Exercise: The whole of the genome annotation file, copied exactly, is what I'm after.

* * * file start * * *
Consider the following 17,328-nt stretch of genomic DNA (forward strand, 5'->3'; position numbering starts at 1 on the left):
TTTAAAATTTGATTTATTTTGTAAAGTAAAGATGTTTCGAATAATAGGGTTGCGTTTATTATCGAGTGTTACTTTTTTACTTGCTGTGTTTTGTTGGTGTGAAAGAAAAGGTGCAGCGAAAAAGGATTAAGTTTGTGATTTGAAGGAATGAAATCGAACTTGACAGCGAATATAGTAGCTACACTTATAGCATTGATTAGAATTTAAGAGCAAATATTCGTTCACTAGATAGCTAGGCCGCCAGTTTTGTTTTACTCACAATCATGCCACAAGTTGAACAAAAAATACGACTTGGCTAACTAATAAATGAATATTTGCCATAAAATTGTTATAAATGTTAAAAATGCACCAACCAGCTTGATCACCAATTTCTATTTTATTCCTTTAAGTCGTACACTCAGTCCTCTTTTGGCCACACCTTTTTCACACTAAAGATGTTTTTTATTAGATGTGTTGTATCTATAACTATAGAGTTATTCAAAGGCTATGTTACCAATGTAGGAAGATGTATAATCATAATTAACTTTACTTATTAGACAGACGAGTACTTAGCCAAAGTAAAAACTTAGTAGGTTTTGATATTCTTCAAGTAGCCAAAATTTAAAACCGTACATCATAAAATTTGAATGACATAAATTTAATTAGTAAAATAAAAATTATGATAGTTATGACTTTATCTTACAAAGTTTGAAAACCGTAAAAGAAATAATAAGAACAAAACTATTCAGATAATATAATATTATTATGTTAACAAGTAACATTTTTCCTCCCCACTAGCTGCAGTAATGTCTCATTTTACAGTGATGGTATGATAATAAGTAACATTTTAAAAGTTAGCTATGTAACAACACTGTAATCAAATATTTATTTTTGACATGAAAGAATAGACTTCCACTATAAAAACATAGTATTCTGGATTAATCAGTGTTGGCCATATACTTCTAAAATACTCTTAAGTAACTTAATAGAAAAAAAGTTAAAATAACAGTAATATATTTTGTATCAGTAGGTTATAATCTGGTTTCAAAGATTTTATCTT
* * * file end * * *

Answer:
Consider the following 17,328-nt stretch of genomic DNA (forward strand, 5'->3'; position numbering starts at 1 on the left):
TTTAAAATTTGATTTATTTTGTAAAGTAAAGATGTTTCGAATAATAGGGTTGCGTTTATTATCGAGTGTTACTTTTTTACTTGCTGTGTTTTGTTGGTGTGAAAGAAAAGGTGCAGCGAAAAAGGATTAAGTTTGTGATTTGAAGGAATGAAATCGAACTTGACAGCGAATATAGTAGCTACACTTATAGCATTGATTAGAATTTAAGAGCAAATATTCGTTCACTAGATAGCTAGGCCGCCAGTTTTGTTTTACTCACAATCATGCCACAAGTTGAACAAAAAATACGACTTGGCTAACTAATAAATGAATATTTGCCATAAAATTGTTATAAATGTTAAAAATGCACCAACCAGCTTGATCACCAATTTCTATTTTATTCCTTTAAGTCGTACACTCAGTCCTCTTTTGGCCACACCTTTTTCACACTAAAGATGTTTTTTATTAGATGTGTTGTATCTATAACTATAGAGTTATTCAAAGGCTATGTTACCAATGTAGGAAGATGTATAATCATAATTAACTTTACTTATTAGACAGACGAGTACTTAGCCAAAGTAAAAACTTAGTAGGTTTTGATATTCTTCAAGTAGCCAAAATTTAAAACCGTACATCATAAAATTTGAATGACATAAATTTAATTAGTAAAATAAAAATTATGATAGTTATGACTTTATCTTACAAAGTTTGAAAACCGTAAAAGAAATAATAAGAACAAAACTATTCAGATAATATAATATTATTATGTTAACAAGTAACATTTTTCCTCCCCACTAGCTGCAGTAATGTCTCATTTTACAGTGATGGTATGATAATAAGTAACATTTTAAAAGTTAGCTATGTAACAACACTGTAATCAAATATTTATTTTTGACATGAAAGAATAGACTTCCACTATAAAAACATAGTATTCTGGATTAATCAGTGTTGGCCATATACTTCTAAAATACTCTTAAGTAACTTAATAGAAAAAAAGTTAAAATAACAGTAATATATTTTGTATCAGTAGGTTATAATCTGGTTTCAAAGATTTTATCTT